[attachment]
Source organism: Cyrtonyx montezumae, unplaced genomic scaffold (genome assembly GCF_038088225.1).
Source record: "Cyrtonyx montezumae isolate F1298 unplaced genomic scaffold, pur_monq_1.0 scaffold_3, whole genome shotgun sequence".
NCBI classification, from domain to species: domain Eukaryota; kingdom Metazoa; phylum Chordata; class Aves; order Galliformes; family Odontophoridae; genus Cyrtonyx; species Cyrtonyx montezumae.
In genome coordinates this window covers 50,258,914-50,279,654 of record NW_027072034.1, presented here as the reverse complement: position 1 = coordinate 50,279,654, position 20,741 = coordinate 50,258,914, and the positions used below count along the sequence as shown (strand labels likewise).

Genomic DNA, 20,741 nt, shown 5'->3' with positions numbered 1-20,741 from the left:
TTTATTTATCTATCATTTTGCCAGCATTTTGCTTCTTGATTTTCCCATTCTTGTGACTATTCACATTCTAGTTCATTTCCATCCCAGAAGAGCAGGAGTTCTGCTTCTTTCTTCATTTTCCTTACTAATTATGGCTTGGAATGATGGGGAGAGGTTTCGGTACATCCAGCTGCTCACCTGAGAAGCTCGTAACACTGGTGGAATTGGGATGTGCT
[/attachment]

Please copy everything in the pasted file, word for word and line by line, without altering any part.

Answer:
Source organism: Cyrtonyx montezumae, unplaced genomic scaffold (genome assembly GCF_038088225.1).
Source record: "Cyrtonyx montezumae isolate F1298 unplaced genomic scaffold, pur_monq_1.0 scaffold_3, whole genome shotgun sequence".
NCBI classification, from domain to species: domain Eukaryota; kingdom Metazoa; phylum Chordata; class Aves; order Galliformes; family Odontophoridae; genus Cyrtonyx; species Cyrtonyx montezumae.
In genome coordinates this window covers 50,258,914-50,279,654 of record NW_027072034.1, presented here as the reverse complement: position 1 = coordinate 50,279,654, position 20,741 = coordinate 50,258,914, and the positions used below count along the sequence as shown (strand labels likewise).

Genomic DNA, 20,741 nt, shown 5'->3' with positions numbered 1-20,741 from the left:
TTTATTTATCTATCATTTTGCCAGCATTTTGCTTCTTGATTTTCCCATTCTTGTGACTATTCACATTCTAGTTCATTTCCATCCCAGAAGAGCAGGAGTTCTGCTTCTTTCTTCATTTTCCTTACTAATTATGGCTTGGAATGATGGGGAGAGGTTTCGGTACATCCAGCTGCTCACCTGAGAAGCTCGTAACACTGGTGGAATTGGGATGTGCT